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Frequently Asked Questions

 

Residential

Question:

What are the steps that I can expect a certified professional to take when cleaning my carpet?

Answer:

The principles of carpet cleaning are listed in the S100 Standard and Reference Guide for Professional Carpet Cleaning, last published by the IICRC in 2002. The principles of carpet cleaning include:

Dry Soil Removal - thorough vacuuming using an upright vacuum with brush agitation and high-efficiency double-lined collection bag, or a final filter, to remove up to 99% of particles at 1 micron.

Soil Suspension - This involves the application of properly specified, formulated and mixed preconditioning agents designed to separate soil from fibers. There are four fundamentals involved in soil suspension: application of preconditioning chemicals; using heat or temperature to speed chemical reactions; agitation for proper chemical distribution, and providing dwell time so that chemical reactions can be completed before soil extraction is attempted. The acronym "CHAT" makes the fundamentals of soil suspension easy to remember.

Soil Extraction - Any method of cleaning must physically remove soils if it is to be successful. Soil removal takes place with absorption, wet vacuuming, rinsing, and even dry vacuuming. The most popular method for soil removal among professionals is hot water extraction.

Grooming, as necessary - Grooming has little to do with physical soil removal; however, it is needed to eliminate pile distortion and matting, to properly distribute additives, such as carpet protectors, and to create an even appearance for your inspection.

Drying - Damp carpet resoils rapidly, creates potential for slip-fall problems and ultimately, can grow bacteria with associated odor.

Question:

What is the proper way to deal with furniture indentations in carpet?

Answer:

Indentations from furniture re-arrangement are a normal phenomenon in carpet. Sometimes, the situation is self-correcting when the furniture is moved and the carpet backings and pile are allowed to re-acclimate. In other cases, vacuuming coupled with light brushing can bring up the indented areas. In extreme cases, the indentation can be covered with a damp towel and steamed with an iron for a few seconds, followed by brushing while warm to "resurrect" the pile in that area. Nylon carpet pile (about 70% of residential carpet) responds particularly well to this procedure.

There are, however, limitations brought on by the type of pile fiber. If the pile is made of non-resilient olefin, as in olefin Berber or level-loop olefin commercial carpet, the indentation may be permanent. That's a characteristic of the fiber. This is why non-resilient olefin often is combined with resilient nylon in several popular carpet styles.

Question:

How often should I get my carpets cleaned?

Answer:

Frequently used carpet should be professionally cleaned by a qualified technician at least annually - perhaps a little longer interval for infrequently used carpet and even sooner for carpet in homes occupied by respiratory sensitive or allergic persons; or in homes with indoor pets.

The following chart from the IICRC S100 Standard and Reference Guide for Professional Carpet Cleaning serves as a guideline for recommending cleaning frequencies for carpet. They consider traffic, soil rating, vacuuming schedules, spot cleaning schedules, and professional interim and restorative cleaning.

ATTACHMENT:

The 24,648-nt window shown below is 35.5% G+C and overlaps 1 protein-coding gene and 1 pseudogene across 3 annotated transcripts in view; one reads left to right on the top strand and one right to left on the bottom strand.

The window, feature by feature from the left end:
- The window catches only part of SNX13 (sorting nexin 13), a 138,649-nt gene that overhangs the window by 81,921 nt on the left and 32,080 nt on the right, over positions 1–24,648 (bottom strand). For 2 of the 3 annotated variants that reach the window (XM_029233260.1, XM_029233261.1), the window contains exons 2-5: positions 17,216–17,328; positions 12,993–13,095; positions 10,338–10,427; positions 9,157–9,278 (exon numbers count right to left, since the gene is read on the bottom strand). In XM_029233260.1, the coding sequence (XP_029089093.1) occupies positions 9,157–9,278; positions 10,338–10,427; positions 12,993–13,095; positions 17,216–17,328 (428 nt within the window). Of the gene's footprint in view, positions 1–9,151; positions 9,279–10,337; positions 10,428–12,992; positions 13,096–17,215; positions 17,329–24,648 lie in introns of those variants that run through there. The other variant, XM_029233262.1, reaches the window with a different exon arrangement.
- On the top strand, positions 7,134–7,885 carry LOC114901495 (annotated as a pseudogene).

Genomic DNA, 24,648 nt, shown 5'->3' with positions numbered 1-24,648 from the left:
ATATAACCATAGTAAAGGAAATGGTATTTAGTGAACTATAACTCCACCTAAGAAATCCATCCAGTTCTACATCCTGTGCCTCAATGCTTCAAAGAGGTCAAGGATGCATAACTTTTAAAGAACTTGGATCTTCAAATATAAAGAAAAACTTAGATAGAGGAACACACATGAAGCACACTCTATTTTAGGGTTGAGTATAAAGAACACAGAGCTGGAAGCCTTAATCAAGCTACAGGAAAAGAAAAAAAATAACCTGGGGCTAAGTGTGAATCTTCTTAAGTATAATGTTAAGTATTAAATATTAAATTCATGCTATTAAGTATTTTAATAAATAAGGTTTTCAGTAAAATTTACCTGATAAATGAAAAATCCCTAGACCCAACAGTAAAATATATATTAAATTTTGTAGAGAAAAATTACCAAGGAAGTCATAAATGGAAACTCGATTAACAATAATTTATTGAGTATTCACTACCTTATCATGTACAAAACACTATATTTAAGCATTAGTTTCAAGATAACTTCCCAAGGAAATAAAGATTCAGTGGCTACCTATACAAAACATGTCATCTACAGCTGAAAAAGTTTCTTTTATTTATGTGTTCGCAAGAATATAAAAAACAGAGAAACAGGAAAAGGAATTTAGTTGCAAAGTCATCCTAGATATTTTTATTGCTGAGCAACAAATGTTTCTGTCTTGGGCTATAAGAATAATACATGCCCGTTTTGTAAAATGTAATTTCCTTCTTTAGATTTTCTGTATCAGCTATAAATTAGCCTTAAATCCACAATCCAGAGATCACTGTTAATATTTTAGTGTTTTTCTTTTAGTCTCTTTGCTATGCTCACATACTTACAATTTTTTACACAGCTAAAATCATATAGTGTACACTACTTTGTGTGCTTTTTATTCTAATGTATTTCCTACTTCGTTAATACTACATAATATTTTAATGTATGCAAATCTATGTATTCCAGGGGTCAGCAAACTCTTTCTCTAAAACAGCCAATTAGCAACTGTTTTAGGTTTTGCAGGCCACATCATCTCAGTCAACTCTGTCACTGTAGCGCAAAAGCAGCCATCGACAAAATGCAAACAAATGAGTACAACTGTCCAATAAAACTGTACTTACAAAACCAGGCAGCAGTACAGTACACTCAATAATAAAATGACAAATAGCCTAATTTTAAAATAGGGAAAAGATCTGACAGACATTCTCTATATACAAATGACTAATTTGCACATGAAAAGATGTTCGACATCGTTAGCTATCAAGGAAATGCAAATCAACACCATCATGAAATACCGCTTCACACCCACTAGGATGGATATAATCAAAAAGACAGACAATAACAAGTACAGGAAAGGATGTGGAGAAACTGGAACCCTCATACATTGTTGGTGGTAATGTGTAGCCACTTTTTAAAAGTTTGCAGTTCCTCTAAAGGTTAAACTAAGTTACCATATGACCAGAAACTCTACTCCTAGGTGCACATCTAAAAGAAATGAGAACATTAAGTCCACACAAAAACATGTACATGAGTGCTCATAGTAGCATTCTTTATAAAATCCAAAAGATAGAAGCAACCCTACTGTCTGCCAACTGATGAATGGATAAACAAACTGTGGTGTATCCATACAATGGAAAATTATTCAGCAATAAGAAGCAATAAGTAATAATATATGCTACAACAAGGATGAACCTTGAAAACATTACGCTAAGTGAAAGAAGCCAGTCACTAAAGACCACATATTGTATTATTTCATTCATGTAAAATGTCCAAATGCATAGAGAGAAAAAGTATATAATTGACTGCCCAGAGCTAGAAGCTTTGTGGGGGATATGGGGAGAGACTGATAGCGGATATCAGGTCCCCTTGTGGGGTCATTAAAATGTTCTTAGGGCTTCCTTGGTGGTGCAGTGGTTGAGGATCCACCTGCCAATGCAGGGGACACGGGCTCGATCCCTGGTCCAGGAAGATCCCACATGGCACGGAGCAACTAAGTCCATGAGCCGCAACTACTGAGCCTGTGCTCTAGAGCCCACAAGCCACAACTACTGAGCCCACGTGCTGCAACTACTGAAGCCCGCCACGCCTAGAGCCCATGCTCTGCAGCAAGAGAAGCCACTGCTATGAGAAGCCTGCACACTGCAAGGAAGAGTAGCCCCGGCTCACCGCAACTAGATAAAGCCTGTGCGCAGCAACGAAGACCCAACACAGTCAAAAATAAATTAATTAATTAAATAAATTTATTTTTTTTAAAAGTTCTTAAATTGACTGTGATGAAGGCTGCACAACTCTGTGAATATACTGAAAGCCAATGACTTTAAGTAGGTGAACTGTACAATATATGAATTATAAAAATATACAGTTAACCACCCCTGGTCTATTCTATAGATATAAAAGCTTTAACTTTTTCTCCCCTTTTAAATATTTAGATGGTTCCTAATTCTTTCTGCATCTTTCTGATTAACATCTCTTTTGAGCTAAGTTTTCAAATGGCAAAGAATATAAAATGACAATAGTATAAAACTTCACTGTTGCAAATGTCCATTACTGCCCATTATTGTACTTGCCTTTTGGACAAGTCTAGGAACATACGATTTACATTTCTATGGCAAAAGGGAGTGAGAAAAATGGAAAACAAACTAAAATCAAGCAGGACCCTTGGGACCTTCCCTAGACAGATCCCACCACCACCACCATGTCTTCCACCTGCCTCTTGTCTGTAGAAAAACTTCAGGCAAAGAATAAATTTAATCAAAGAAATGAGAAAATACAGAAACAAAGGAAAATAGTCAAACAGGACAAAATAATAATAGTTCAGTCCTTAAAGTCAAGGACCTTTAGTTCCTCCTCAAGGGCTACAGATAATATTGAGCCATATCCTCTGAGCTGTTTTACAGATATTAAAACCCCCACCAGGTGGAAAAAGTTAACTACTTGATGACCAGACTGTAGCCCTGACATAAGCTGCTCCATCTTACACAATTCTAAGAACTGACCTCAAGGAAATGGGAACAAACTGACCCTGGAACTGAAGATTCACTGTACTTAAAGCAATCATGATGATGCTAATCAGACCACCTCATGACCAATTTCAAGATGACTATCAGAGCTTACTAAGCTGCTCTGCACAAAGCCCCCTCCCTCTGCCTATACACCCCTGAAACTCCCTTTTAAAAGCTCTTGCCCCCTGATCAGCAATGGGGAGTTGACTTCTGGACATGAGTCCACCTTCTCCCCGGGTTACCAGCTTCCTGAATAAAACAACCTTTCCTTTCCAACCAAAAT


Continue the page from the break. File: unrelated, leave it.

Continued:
Question:

How long does it take mold to start growing in wet carpet?

Answer:

There is no defined time frame to predict when mold will grow in carpet. For any material to support common indoor mold growth, it must:

  • be organic,
  • be damp or wet,
  • have a moderate temperature (68-86ºF),
  • be in a stagnant air environment, and
  • have these conditions present for several days.

Most tufted carpet is made of plastic face yarns and backings, and synthetic latex. There is nothing organic to support mold in the carpet itself. Therefore, mold cannot technically grow on carpet. However, average household soil is about 40% organic (12% cellulose, 12% protein, 10% oils, 6% food stuffs); therefore, mold can grow on the soil in carpet given the right conditions listed above.

However, if carpet is kept clean and dry, there is little or no possibility for mold growth. Even with soiling and normal household conditions found in most homes, it takes considerable time for mold to grow on carpet soil, and then only if dampness is present.

Question:

What is the standard drying time when carpet is cleaned?

Answer:

The IICRC S100 Standard and Reference Guide for Professional Carpet Cleaning specifies:

Section 7.5, Drying
... When cleaning carpet, it is highly recommended that drying occur within six to eight hours or less: however, drying time must not exceed 24 hours. Failure of the professional to implement drying procedures could result in a variety of after-cleaning problems. Often, occupant cooperation is needed to expedite drying.

With normal temperature and humidity coupled with use of your heating ventilation and air conditioning (HVAC) system, the carpet should be dry in much less than 24 hours. If it stays damp longer than that, the opportunity for microbial growth and associated odor arises.

Commercial

Question: